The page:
Defining Church

Will the church turn and heal?

Church should be defined by its imitation of Jesus, who spoke a blessing upon everyone he met. Jesus spent his days walking among the fallen and touching those who needed his healing. His few sharp words, were directed towards those who spoke nonsense and shame towards the weak. And, even though Jesus had been educated in the highest place, he continually prepared for his peripatetic teaching work by going off alone in prayer. He only spoke about God from his own personal experience. He was in this Way, the word made flesh (John 1:14).

    My denomination, like most, continues to undervalue people with Jesus’ approach to service. Those leaders who fail to produce quantifiable results are considered ineffective. Those members who refuse to serve on committees, or speak up at meetings, or host events in their homes, are labeled shy, under-committed-to-the-cause, and unimportant, even though these same people may be radiating circles of love and acceptance in the context of their daily lives. Meanwhile, the language of the church continues to grow more and more institutional. Our collective hunt, is not for the elusive spirit of God and better ways to serve, but for programs that entrap more participants inside our walls.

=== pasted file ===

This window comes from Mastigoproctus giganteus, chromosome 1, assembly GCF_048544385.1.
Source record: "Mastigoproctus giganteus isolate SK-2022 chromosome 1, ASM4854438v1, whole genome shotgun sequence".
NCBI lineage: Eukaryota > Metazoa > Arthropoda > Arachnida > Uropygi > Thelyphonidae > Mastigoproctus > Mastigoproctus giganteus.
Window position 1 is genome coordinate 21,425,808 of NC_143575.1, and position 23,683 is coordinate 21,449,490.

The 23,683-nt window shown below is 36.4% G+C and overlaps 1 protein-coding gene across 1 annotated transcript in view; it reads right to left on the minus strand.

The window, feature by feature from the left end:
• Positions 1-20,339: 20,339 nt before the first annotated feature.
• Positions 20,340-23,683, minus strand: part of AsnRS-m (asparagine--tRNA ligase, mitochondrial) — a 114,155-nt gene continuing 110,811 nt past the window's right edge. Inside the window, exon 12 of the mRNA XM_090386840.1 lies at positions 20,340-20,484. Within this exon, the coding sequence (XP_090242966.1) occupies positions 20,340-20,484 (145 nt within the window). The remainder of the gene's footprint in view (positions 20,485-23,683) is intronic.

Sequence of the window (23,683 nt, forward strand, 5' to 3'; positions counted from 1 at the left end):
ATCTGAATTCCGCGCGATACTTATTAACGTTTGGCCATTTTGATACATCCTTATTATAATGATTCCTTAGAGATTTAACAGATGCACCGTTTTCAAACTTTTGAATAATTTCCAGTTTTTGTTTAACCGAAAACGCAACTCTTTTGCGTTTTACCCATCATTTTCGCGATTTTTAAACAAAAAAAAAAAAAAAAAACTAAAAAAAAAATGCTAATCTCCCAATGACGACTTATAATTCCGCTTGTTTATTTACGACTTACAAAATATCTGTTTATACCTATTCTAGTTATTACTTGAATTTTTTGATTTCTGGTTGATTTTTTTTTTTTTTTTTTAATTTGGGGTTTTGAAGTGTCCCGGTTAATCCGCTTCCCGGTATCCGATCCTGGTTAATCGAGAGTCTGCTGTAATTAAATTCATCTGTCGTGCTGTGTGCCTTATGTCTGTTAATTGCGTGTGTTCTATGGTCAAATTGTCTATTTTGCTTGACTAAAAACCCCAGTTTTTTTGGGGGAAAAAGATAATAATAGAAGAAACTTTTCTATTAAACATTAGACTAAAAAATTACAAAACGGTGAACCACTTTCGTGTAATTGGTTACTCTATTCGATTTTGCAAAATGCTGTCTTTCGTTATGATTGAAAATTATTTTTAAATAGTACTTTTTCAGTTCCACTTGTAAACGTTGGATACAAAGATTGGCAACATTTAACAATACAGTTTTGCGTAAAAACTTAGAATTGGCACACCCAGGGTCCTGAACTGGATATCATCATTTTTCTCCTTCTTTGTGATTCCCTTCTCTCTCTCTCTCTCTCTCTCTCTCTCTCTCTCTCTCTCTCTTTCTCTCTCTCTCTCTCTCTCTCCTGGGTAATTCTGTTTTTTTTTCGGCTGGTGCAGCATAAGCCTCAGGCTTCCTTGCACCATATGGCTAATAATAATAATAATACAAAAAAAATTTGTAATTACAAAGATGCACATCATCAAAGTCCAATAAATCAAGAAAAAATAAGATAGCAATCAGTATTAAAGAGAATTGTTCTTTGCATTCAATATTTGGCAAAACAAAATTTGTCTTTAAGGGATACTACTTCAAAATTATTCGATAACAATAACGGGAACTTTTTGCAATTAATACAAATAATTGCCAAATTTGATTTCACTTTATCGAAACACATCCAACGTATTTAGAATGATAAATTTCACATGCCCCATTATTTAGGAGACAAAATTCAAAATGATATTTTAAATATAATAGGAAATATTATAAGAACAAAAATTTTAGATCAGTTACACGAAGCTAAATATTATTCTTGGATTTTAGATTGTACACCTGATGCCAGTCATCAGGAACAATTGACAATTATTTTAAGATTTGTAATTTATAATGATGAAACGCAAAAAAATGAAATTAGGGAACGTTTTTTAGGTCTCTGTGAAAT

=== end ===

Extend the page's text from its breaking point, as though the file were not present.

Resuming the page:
I think it is important that we filter out what those who run the church say from what those who actually serve know. For instance; clergy-types constantly complain about not having enough volunteers to maintain their cherished programs, and about how few workers are willing to take on leadership roles in the church. “Something is wrong with this generation,” they say. Yet what is right about this post-modern generation is their zeal for core values and their disdain for institutional jargon. Where they are less likely to give you a blank check for an hour of their time each week, they are more likely to work with you to develop a unique plan for meeting the spiritual needs of the worshiping congregations and small groups that they enjoy. They are also more likely to ask relevant, perhaps even troubling, questions about the church’s outreach program. Further, if they find a ministry to be authentic, they will tell their friends and post comments on social media. This street credibility cannot be bought, nor can a church boost its search engine ranking by executive fiat.

United Methodist Church